If you’re not around to manually switch on the aquarium lights, you could invest in an inexpensive timer from your local DIY store. Restricting the lighting hours in your fish tank will discourage algae growth while keeping your aquatic plants and fish happy.

Use A High-Quality Filter To Keep The Tank Clean

All fish tanks should have an efficient aquarium filter installed to keep the water clean and safe for your fish.

The filter contains a range of biological filter media where beneficial nitrifying bacteria can grow. Those bacteria process the ammonia released by decomposing organic matter into nitrites and then into less harmful nitrates.

Without an efficient filter system running, the aquarium water will become toxic and unsafe for your fish, and poor water conditions encourage algae to grow.

Clean The Tank Regularly

You can help to reduce the spread and excess growth of nuisance white algae by keeping the tank clean.

Once a week, use an algae magnet to strip any algae growing on the viewing panes, and periodically scrub your decorations clean.

Use an aquarium vacuum cleaner to remove accumulations of organic waste from deep within the substrate and around the bottom of the tank. That helps to reduce nitrates in the tank, starving algae of the nutrients they need to thrive.

Perform Regular Partial Water Changes

As part of your cleaning regimen, replace around 20 percent of the water in the aquarium with fresh water.

That helps to keep nitrates to a minimum, making the environment healthier for your fish, starving algae, and preventing their growth and spread.

Remove Dead Plant Matter

Decomposing plants and other organic matter produce phosphates, another source of algae nutrients.

Take time to remove dead plant matter every week to keep the environment clean and free from phosphates.

Monitor Phosphate Levels

water ph tester

An important part of your aquarium maintenance routine is monitoring the water’s ammonia, nitrites, nitrates, and phosphate levels.

For your fish to be healthy and to deprive algae of the levels of nutrients they need to thrive, ammonia and nitrites should be zero, and nitrates should ideally be 20 ppm or less.

In reef tanks housing corals, phosphate concentrations should be below 0.02 ppm. Algae tend to thrive in water with phosphate levels of 1 or 2 ppm.

Add More Plants To The Aquarium

Healthy plants use nitrates and phosphates as nutrients, just like algae do, so adding more aquarium plants to your setup can help to effectively starve out the algae and improve your tank’s aesthetics.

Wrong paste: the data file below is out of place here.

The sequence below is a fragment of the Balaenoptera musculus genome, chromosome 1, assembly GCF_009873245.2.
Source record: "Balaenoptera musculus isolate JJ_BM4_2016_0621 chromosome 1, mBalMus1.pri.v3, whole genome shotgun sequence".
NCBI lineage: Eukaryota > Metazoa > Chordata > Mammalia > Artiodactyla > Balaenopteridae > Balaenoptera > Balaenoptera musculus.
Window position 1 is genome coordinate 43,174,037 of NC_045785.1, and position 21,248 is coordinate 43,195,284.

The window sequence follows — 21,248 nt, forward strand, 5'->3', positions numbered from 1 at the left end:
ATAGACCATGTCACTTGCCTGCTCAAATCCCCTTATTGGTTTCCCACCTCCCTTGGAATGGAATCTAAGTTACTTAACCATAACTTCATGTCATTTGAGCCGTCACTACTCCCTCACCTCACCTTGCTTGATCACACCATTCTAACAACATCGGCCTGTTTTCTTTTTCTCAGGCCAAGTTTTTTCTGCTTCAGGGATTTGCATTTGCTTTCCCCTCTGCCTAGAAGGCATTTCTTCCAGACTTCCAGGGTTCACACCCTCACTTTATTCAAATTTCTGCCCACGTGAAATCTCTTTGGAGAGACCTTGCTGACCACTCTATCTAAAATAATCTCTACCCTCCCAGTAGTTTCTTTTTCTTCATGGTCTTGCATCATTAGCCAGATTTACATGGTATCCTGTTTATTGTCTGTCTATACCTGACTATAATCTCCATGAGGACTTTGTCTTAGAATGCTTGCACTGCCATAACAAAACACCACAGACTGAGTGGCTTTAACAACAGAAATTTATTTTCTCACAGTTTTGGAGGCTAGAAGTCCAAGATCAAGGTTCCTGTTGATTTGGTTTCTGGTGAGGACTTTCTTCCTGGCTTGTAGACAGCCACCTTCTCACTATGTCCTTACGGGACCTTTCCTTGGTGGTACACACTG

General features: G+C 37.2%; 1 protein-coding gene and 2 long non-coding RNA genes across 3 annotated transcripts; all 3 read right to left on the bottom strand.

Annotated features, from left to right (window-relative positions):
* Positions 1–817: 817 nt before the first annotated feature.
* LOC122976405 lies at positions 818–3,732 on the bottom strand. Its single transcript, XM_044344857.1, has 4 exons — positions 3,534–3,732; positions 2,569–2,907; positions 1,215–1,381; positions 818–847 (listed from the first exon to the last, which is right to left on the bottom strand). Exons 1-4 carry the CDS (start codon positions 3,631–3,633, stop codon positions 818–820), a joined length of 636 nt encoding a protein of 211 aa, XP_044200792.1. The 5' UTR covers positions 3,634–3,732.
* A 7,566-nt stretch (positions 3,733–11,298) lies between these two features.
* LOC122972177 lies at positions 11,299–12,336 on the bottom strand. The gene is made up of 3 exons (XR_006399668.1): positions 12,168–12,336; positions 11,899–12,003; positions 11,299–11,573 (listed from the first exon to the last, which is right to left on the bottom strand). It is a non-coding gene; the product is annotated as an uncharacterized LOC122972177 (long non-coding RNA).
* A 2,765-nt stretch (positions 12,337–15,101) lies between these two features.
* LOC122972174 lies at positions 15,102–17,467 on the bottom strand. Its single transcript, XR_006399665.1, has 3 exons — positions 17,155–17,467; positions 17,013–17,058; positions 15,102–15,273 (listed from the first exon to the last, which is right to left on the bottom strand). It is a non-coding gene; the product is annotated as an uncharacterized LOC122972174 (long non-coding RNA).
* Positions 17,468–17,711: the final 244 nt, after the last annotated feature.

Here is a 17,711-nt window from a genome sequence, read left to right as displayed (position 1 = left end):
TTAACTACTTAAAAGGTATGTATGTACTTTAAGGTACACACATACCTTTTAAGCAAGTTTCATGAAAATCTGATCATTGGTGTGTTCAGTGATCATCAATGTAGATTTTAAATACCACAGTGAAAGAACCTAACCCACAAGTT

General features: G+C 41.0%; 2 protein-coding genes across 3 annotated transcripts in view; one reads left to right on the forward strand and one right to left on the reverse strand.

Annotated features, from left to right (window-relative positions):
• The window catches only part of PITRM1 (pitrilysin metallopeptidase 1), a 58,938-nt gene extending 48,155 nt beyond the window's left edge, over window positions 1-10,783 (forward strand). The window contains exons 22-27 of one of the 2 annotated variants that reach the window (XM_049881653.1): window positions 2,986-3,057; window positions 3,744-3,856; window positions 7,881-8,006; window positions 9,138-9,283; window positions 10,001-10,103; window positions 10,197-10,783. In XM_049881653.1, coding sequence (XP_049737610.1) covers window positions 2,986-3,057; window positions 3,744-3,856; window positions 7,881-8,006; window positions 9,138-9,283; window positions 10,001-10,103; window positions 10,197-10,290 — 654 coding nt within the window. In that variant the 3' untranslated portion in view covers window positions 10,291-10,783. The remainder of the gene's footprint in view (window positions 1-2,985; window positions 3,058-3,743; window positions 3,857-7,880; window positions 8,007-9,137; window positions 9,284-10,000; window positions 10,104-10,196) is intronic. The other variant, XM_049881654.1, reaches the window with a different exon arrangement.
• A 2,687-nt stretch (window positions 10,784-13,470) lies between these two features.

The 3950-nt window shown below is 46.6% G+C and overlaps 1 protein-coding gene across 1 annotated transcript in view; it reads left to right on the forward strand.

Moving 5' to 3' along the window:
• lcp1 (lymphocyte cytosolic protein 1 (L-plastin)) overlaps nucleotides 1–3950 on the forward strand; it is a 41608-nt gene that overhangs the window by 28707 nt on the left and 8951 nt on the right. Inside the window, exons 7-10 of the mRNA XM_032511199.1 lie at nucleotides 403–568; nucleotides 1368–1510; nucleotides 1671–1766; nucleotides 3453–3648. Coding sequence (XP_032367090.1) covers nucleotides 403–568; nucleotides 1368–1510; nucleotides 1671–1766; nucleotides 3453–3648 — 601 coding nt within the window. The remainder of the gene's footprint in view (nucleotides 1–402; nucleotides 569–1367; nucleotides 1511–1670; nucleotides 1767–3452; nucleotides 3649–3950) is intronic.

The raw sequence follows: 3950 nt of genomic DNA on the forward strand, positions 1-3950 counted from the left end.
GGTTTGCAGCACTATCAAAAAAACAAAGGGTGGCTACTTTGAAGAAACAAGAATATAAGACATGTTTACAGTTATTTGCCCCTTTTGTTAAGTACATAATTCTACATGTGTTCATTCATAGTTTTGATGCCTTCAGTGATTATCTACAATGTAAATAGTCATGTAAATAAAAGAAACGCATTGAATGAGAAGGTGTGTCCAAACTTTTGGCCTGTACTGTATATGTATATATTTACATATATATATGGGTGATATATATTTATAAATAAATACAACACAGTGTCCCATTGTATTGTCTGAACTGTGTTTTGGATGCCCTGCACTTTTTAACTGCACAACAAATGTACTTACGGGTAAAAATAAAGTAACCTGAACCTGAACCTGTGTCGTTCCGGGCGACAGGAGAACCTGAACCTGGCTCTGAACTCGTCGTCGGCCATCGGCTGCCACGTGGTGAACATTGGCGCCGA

Introduce Popular Algae Eaters

Several aquarium inhabitants are known to eat white algae, including barbs, mollies, danios, Siamese Algae eaters, American Flagship, and Chinese Algae Eaters.

If you fancy adding a few invertebrates to keep your aquarium clean and free from algae, Nerite, Sun snails, and Amano shrimp are good choices and make entertaining aquarium pets, too.


Here are the answers to some commonly asked questions about white algae.


Q: Are white algae good for aquariums?

A: White algae can look quite attractive in your fish tank until they take over! Generally, the presence of algae in the tank indicates problems with water quality, flow rate, and general husbandry.

So, white algae are not really good for aquariums.

Q: Are white algae harmful to fish?

A: White algae itself is not harmful to your fish. However, its presence in the aquarium can indicate problems with water quality, and that is a problem you must address if your fish are to thrive.

Q: Are white algae harmful to humans?

A: Algae is not generally harmful to humans, although direct contact with it can irritate the eyes, ears, mouth, nose, and skin.

Q: Do snails eat white algae?

Pest Snails
Image Source: www.instagram.com

A: Some species of snails will graze on white algae. Ramshorn snails, Nerite snails, Malaysian Trumpet snails, and Mystery snails are well known for eating hair algae in freshwater tanks, while Mexican Turbo snails will gobble up white algae in a saltwater tank.

Adding a few algae-eaters to your tank can help to halt the white algae invasion!

Final Thoughts

I hope you enjoyed our guide explaining how to remove and prevent white algae from invading your fish tank. If you did, please take a moment to share it!

White hair algae tend to grow in brightly-lit tanks with poor water quality and plenty of nutrients for the algae to feed on. Keep your tank well-maintained by performing regular water changes and keeping your filter clean and properly maintained.

Add more plants to compete with the algae for nutrients, and include a cleaning crew, including a few algae-eaters, to help keep the white, slimy menace at bay.

What algae eaters did use to help rid your aquarium of white algae? Tell us in the comments box below.

Wanda is a second-generation aquarist from the sunny tropics of Malaysia. She has been helping her father with his freshwater tanks since she was a toddler, and has fallen in love with the hobby ever since. A perpetual nomad, Wanda does her best to integrate fish-keeping with her lifestyle, and has taken care of fish in three different continents. She loves how it provides a nice break from the hustle and bustle of life.